The 7 things employees want most from large virtual meetings

How to respond to feedback to design more effective experiences

In 2020, large, in-person employee meetings — like town halls, sales summits and leader conferences — disappeared. Companies adjusted, replacing traditional get-togethers with virtual experiences.

While some in-person gatherings will return this year, organizations now see the value in bringing employees together without leaving their remote workspaces. In addition to obvious cost savings, virtual meetings can be an effective way to share information and provide opportunities for collaboration.

But virtual meetings aren’t easy to get right. When Davis & Company analyzed feedback from more than 3,000 people who had attended 10 large meetings, employees had many requests. Here are the seven most common suggestions with advice on how you can use this feedback to deliver a great digital meeting experience.

“I wish I had more time to connect with people.”

When large meetings take place in person, employees love the informal conversations that happen in the hallway, during breaks, over dinner or at the bar. It gives employees a chance to reconnect and relax with colleagues they haven’t seen in a while.

Advice: When creating an agenda for a virtual meeting, build time for informal conversations and activities. Use breakout rooms for small group conversations, add in icebreakers or networking games and encourage participants to connect with each other during breaks.

“The technology problems were too distracting to ignore.”

We’ve all been there: someone’s Wi-Fi crashes, the video freezes or a presenter’s audio doesn’t work. Glitches can and will happen, but when the glitches are numerous, they become more memorable than the meeting itself.

Advice: In the immortal words of Benjamin Franklin, “By failing to prepare, you are preparing to fail.” The keys to avoiding too many glitches?

· First, practice, practice, practice. Run through each part of the agenda with presenters using the technology at least twice before the meeting.

· Second, have a back-up plan. For example, planning to show a video but the technology crashes? Have a leader prepared to share some stills from the video and talk to the content.

“Transitions from one part to another were confusing.”

When employees meet in person, they have printed agendas, maps of the facility and hallway signage guiding them where to go next. But when they’re floating through cyberspace, employees may not have the agenda in front of them, so they can be confused as the meeting moves from one topic to another.

Advice: Designate a meeting emcee. You can’t always rely on presenters to remember to announce what’s next. An emcee is responsible for announcing what’s next on the agenda, how much time employees have for a break and what is expected during a breakout session. That ensures a smooth flow throughout the meeting.

“I would have liked more time to ask questions.”

You build in a good 20 minutes for Q&A. Great job! But then…your first presenter speaks for five extra minutes and the break runs a few minutes too long and there are great discussions during a breakout session that you don’t want to cut short. So what’s the first thing to get eliminated from the agenda? Q&A.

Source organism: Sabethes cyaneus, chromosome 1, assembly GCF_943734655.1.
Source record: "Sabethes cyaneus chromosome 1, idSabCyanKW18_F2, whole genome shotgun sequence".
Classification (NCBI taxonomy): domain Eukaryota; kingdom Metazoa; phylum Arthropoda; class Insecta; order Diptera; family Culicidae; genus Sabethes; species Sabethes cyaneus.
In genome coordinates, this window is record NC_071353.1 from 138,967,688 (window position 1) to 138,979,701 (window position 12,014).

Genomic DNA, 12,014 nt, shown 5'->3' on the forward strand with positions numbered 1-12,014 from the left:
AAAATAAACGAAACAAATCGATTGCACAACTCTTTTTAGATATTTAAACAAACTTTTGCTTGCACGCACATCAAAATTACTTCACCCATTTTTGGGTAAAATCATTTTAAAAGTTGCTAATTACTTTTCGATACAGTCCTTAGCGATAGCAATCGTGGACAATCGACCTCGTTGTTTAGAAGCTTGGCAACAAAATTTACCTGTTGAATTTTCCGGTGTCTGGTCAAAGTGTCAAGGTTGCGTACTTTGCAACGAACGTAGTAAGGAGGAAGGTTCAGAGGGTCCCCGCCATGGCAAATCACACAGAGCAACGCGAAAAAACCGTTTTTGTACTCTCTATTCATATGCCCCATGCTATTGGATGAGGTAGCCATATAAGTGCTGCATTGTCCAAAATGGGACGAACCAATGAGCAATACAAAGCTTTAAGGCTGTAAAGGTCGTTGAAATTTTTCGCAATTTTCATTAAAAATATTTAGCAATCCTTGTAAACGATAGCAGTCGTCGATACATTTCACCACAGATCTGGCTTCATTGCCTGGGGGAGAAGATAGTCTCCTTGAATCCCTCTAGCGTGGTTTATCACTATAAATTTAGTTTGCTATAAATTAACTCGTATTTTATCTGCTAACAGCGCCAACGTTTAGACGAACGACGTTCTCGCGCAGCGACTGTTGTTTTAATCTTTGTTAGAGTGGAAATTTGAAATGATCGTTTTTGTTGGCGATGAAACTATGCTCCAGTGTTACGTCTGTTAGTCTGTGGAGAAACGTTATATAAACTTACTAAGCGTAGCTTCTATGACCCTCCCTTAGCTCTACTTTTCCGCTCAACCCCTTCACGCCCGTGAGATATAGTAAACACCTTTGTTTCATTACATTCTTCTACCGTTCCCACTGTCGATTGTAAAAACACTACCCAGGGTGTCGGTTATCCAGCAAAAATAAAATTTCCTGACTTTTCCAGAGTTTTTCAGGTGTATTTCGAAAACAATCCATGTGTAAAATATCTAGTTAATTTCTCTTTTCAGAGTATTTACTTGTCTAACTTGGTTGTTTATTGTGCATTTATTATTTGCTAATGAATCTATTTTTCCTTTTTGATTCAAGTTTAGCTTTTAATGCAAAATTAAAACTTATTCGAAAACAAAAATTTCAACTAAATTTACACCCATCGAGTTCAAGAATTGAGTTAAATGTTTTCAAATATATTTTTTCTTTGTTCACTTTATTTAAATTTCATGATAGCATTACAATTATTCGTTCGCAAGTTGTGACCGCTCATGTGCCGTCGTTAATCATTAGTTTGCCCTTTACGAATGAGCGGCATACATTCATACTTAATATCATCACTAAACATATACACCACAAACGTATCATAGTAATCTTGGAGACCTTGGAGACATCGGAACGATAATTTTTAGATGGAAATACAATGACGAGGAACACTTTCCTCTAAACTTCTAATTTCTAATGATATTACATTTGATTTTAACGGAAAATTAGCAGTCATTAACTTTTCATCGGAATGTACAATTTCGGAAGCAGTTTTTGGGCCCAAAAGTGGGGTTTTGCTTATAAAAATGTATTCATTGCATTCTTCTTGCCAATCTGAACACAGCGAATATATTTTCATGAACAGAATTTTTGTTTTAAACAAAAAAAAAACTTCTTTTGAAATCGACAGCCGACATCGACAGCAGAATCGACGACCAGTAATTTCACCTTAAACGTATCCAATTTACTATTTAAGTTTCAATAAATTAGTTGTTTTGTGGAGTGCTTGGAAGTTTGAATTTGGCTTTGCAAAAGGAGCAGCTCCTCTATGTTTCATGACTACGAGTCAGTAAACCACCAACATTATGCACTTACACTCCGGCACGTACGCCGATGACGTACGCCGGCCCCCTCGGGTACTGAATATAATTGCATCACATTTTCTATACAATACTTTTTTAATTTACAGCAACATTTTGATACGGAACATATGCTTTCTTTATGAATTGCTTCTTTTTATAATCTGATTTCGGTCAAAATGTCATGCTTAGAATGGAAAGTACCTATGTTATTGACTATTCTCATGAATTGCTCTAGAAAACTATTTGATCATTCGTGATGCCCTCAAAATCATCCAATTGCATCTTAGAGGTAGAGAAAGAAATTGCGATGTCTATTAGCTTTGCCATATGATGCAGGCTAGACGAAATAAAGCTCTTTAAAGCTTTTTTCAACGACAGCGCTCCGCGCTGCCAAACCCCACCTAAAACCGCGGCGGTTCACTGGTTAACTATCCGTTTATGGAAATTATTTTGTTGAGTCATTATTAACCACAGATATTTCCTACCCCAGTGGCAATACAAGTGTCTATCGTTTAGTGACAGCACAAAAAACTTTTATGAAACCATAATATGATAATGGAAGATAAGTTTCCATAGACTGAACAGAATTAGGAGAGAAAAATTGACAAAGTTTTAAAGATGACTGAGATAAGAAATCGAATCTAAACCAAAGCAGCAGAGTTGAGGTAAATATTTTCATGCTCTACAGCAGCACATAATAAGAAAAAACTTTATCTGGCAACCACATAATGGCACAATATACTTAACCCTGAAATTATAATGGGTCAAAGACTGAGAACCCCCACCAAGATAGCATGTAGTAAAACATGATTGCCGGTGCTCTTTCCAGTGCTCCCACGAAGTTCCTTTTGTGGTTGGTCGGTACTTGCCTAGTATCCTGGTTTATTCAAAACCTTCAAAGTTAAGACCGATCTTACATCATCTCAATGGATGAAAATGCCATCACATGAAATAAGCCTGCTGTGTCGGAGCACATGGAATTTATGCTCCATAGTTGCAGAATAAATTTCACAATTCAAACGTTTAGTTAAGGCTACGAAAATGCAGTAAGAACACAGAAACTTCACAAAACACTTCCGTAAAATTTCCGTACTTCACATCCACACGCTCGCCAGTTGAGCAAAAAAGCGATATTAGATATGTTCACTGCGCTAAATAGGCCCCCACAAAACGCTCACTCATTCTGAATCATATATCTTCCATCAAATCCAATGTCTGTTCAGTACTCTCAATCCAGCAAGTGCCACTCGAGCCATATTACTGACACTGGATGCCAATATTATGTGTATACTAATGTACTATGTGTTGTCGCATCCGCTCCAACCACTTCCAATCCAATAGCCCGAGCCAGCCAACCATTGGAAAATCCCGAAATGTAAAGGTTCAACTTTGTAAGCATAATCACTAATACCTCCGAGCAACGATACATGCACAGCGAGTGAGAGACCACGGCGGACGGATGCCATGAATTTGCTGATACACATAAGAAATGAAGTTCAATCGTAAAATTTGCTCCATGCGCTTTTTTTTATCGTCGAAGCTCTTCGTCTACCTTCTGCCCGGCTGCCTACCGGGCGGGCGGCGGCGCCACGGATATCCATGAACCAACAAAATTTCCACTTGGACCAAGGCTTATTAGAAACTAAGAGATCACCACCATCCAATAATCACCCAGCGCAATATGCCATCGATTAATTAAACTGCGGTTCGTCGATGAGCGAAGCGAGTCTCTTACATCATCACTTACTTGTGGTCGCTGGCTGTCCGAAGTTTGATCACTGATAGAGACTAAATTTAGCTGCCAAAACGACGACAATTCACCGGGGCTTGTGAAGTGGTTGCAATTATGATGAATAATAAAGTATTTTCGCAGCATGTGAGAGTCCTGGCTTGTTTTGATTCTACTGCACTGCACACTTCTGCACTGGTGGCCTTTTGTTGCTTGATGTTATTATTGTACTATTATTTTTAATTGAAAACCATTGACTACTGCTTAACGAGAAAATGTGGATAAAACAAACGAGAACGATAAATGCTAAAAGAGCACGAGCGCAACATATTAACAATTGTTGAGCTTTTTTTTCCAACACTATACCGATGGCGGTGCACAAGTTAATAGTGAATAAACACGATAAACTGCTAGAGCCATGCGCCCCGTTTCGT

Advice: Prioritize answering employees’ questions. Instead of designating a “Q&A time,” encourage employees to submit questions throughout the entire meeting via chat or anonymously through your meeting platform. Capture any questions not answered live and answer them in follow-up communication.

“The meeting was too long.”

Employees are willing to sit in comfortable hotel banquet halls for hours as long as they have frequent breaks, delicious snacks and unlimited Diet Coke. When it comes to screen time, your audience’s attention span is about 90 minutes. After that, participants begin to lose interest and will tune out.

Advice: Do not try to recreate your three-day meeting online. Instead, break it up into 90-minute chunks spread out over a few days. Be sure to give participants a break from watching the screen the whole time.

“Speakers were too scripted; it felt impersonal.”

Speakers have talking points they need to cover, so they write them down. In a virtual environment, it’s easy for presenters to read from their notes. But the impersonal tone makes employees feel disconnected and lose interest.

Advice: Create an agenda that is less presentation-focused and more about encouraging dialogue. Coach presenters to share key points and then ask for feedback from attendees along the way. In addition, set up rehearsals with each presenter and provide constructive criticism if they sound too scripted.

“It would be nice to participate more, not just listen to leaders speak.”

Virtual meetings are easy to tune out. Attendees want to get involved in the discussion, not just sit on the sidelines and watch. If they aren’t engaged, employees will minimize the meeting screen, multitask and miss important information.

Advice: Participation drives engagement. Give attendees ample ways to play a role, such as responding to questions, providing comments and sharing their perspectives via an online poll. As with in-person meetings, the most dynamic participation technique is to facilitate breakout sessions. When employees have the opportunity to solve a problem or generate ideas, they feel that they’re really contributing most to the meeting.

While we all hope to be back in person enjoying a cocktail and conversation with colleagues, virtual meetings are a great employee engagement tool to keep in your communication arsenal. With a smart agenda, good preparation and a lot of practice, you can be certain employees will walk away feeling great about their experience.

Alison Davis is founder and CEO of Davis and Company, the award-winning employee communication firm. Visit https://www.davisandco.com to know more.